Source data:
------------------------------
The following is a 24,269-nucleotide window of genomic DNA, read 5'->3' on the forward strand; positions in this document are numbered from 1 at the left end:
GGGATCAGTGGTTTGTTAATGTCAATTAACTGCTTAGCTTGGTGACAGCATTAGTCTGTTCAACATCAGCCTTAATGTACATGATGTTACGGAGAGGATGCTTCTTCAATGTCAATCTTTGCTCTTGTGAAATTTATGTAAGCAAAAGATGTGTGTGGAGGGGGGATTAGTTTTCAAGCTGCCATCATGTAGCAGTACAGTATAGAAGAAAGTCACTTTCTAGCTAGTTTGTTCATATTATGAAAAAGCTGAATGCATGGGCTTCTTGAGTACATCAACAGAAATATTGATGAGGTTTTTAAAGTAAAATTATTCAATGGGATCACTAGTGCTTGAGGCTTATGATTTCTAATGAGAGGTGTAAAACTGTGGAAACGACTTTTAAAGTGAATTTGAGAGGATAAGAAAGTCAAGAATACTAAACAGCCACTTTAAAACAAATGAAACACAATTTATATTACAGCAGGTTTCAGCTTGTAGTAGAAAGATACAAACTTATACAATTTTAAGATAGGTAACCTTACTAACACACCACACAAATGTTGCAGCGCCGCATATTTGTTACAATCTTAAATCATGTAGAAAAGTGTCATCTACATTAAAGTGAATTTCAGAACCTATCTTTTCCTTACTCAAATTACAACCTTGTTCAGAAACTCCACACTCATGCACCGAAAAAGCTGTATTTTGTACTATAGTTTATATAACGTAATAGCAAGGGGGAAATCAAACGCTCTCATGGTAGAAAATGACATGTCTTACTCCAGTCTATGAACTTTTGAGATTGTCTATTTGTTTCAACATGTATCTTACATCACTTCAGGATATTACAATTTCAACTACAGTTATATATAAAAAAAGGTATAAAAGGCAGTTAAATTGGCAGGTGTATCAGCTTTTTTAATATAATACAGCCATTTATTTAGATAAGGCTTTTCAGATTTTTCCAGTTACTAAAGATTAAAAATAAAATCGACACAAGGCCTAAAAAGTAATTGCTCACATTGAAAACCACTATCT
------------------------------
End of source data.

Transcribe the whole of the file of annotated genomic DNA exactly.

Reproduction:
The following is a 24,269-nucleotide window of genomic DNA, read 5'->3' on the forward strand; positions in this document are numbered from 1 at the left end:
GGGATCAGTGGTTTGTTAATGTCAATTAACTGCTTAGCTTGGTGACAGCATTAGTCTGTTCAACATCAGCCTTAATGTACATGATGTTACGGAGAGGATGCTTCTTCAATGTCAATCTTTGCTCTTGTGAAATTTATGTAAGCAAAAGATGTGTGTGGAGGGGGGATTAGTTTTCAAGCTGCCATCATGTAGCAGTACAGTATAGAAGAAAGTCACTTTCTAGCTAGTTTGTTCATATTATGAAAAAGCTGAATGCATGGGCTTCTTGAGTACATCAACAGAAATATTGATGAGGTTTTTAAAGTAAAATTATTCAATGGGATCACTAGTGCTTGAGGCTTATGATTTCTAATGAGAGGTGTAAAACTGTGGAAACGACTTTTAAAGTGAATTTGAGAGGATAAGAAAGTCAAGAATACTAAACAGCCACTTTAAAACAAATGAAACACAATTTATATTACAGCAGGTTTCAGCTTGTAGTAGAAAGATACAAACTTATACAATTTTAAGATAGGTAACCTTACTAACACACCACACAAATGTTGCAGCGCCGCATATTTGTTACAATCTTAAATCATGTAGAAAAGTGTCATCTACATTAAAGTGAATTTCAGAACCTATCTTTTCCTTACTCAAATTACAACCTTGTTCAGAAACTCCACACTCATGCACCGAAAAAGCTGTATTTTGTACTATAGTTTATATAACGTAATAGCAAGGGGGAAATCAAACGCTCTCATGGTAGAAAATGACATGTCTTACTCCAGTCTATGAACTTTTGAGATTGTCTATTTGTTTCAACATGTATCTTACATCACTTCAGGATATTACAATTTCAACTACAGTTATATATAAAAAAAGGTATAAAAGGCAGTTAAATTGGCAGGTGTATCAGCTTTTTTAATATAATACAGCCATTTATTTAGATAAGGCTTTTCAGATTTTTCCAGTTACTAAAGATTAAAAATAAAATCGACACAAGGCCTAAAAAGTAATTGCTCACATTGAAAACCACTATCT